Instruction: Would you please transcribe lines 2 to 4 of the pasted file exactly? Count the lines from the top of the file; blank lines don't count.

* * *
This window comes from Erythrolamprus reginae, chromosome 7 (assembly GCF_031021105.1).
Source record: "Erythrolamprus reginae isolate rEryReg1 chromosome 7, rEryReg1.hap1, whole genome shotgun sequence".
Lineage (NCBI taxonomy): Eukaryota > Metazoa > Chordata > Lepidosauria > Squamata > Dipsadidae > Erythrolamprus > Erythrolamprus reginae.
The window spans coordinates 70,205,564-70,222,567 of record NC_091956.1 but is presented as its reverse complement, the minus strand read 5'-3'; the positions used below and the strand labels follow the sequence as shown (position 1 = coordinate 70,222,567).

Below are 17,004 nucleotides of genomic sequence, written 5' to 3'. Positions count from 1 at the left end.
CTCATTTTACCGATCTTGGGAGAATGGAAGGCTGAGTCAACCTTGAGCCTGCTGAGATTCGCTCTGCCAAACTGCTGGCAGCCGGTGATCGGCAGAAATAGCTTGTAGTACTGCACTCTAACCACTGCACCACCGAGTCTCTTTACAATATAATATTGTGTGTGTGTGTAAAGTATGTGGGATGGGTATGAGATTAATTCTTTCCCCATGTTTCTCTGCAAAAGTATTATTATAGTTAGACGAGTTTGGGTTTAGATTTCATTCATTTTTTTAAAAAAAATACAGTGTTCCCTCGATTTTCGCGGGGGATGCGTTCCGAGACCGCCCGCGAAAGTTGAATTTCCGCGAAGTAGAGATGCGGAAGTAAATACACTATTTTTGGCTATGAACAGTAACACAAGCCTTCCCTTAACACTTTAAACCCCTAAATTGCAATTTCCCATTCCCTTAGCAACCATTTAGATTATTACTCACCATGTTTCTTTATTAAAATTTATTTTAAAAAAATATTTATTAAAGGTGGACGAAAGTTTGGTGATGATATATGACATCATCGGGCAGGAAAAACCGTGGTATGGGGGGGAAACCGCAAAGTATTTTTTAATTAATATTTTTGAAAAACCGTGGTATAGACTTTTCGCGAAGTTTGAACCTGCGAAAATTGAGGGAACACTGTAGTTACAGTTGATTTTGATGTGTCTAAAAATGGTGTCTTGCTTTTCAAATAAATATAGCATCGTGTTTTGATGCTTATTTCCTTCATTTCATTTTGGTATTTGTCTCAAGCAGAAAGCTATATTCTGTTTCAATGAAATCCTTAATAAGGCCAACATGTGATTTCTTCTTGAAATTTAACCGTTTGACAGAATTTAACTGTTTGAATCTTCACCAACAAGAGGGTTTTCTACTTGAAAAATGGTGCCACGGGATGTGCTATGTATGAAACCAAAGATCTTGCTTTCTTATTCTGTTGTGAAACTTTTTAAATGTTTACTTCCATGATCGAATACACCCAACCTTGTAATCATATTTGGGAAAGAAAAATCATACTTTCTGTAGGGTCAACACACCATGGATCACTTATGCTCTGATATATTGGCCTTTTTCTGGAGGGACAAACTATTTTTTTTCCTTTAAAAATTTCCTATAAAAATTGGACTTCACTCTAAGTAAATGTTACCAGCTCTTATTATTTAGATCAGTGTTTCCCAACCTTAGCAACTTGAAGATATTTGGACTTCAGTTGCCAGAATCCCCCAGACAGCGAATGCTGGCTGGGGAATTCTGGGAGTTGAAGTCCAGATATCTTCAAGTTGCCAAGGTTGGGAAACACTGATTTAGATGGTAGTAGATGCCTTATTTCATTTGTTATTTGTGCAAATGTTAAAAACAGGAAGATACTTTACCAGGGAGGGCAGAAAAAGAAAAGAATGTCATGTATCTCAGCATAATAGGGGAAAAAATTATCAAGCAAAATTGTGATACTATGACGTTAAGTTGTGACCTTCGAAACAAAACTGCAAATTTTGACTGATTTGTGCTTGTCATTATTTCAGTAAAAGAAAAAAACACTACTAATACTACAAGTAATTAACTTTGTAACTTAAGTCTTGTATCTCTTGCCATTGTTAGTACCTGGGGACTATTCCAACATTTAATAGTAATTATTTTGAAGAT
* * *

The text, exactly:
Source record: "Erythrolamprus reginae isolate rEryReg1 chromosome 7, rEryReg1.hap1, whole genome shotgun sequence".
Lineage (NCBI taxonomy): Eukaryota > Metazoa > Chordata > Lepidosauria > Squamata > Dipsadidae > Erythrolamprus > Erythrolamprus reginae.
The window spans coordinates 70,205,564-70,222,567 of record NC_091956.1 but is presented as its reverse complement, the minus strand read 5'-3'; the positions used below and the strand labels follow the sequence as shown (position 1 = coordinate 70,222,567).